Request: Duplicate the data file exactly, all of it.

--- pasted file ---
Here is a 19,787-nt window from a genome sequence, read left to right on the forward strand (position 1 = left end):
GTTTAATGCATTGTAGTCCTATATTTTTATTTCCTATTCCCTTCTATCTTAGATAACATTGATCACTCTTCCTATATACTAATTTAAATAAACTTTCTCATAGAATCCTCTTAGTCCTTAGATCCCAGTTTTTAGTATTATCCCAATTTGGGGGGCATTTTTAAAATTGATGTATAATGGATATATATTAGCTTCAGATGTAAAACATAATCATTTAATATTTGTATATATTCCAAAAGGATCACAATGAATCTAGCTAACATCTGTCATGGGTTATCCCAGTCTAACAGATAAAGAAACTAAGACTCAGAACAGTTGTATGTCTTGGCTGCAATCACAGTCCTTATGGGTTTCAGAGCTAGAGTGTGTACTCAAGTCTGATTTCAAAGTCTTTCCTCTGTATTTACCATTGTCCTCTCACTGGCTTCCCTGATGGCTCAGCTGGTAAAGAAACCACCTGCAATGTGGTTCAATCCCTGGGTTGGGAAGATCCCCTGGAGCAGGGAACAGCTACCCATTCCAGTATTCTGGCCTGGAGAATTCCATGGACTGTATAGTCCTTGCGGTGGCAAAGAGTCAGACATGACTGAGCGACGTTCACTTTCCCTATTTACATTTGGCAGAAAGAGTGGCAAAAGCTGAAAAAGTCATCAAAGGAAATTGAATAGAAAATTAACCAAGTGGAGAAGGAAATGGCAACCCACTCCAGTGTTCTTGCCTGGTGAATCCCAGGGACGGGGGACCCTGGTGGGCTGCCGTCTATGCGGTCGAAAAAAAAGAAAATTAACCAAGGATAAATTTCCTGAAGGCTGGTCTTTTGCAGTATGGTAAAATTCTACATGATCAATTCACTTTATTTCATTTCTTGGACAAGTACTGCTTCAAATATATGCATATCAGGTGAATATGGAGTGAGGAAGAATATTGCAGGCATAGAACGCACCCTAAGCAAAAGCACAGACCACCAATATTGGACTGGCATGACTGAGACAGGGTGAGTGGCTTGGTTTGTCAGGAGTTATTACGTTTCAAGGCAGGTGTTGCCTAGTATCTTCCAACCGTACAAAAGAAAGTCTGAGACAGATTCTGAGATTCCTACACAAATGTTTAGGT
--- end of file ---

Here is a 19,787-nt window from a genome sequence, read left to right on the forward strand (position 1 = left end):
GTTTAATGCATTGTAGTCCTATATTTTTATTTCCTATTCCCTTCTATCTTAGATAACATTGATCACTCTTCCTATATACTAATTTAAATAAACTTTCTCATAGAATCCTCTTAGTCCTTAGATCCCAGTTTTTAGTATTATCCCAATTTGGGGGGCATTTTTAAAATTGATGTATAATGGATATATATTAGCTTCAGATGTAAAACATAATCATTTAATATTTGTATATATTCCAAAAGGATCACAATGAATCTAGCTAACATCTGTCATGGGTTATCCCAGTCTAACAGATAAAGAAACTAAGACTCAGAACAGTTGTATGTCTTGGCTGCAATCACAGTCCTTATGGGTTTCAGAGCTAGAGTGTGTACTCAAGTCTGATTTCAAAGTCTTTCCTCTGTATTTACCATTGTCCTCTCACTGGCTTCCCTGATGGCTCAGCTGGTAAAGAAACCACCTGCAATGTGGTTCAATCCCTGGGTTGGGAAGATCCCCTGGAGCAGGGAACAGCTACCCATTCCAGTATTCTGGCCTGGAGAATTCCATGGACTGTATAGTCCTTGCGGTGGCAAAGAGTCAGACATGACTGAGCGACGTTCACTTTCCCTATTTACATTTGGCAGAAAGAGTGGCAAAAGCTGAAAAAGTCATCAAAGGAAATTGAATAGAAAATTAACCAAGTGGAGAAGGAAATGGCAACCCACTCCAGTGTTCTTGCCTGGTGAATCCCAGGGACGGGGGACCCTGGTGGGCTGCCGTCTATGCGGTCGAAAAAAAAGAAAATTAACCAAGGATAAATTTCCTGAAGGCTGGTCTTTTGCAGTATGGTAAAATTCTACATGATCAATTCACTTTATTTCATTTCTTGGACAAGTACTGCTTCAAATATATGCATATCAGGTGAATATGGAGTGAGGAAGAATATTGCAGGCATAGAACGCACCCTAAGCAAAAGCACAGACCACCAATATTGGACTGGCATGACTGAGACAGGGTGAGTGGCTTGGTTTGTCAGGAGTTATTACGTTTCAAGGCAGGTGTTGCCTAGTATCTTCCAACCGTACAAAAGAAAGTCTGAGACAGATTCTGAGATTCCTACACAAATGTTTAGGT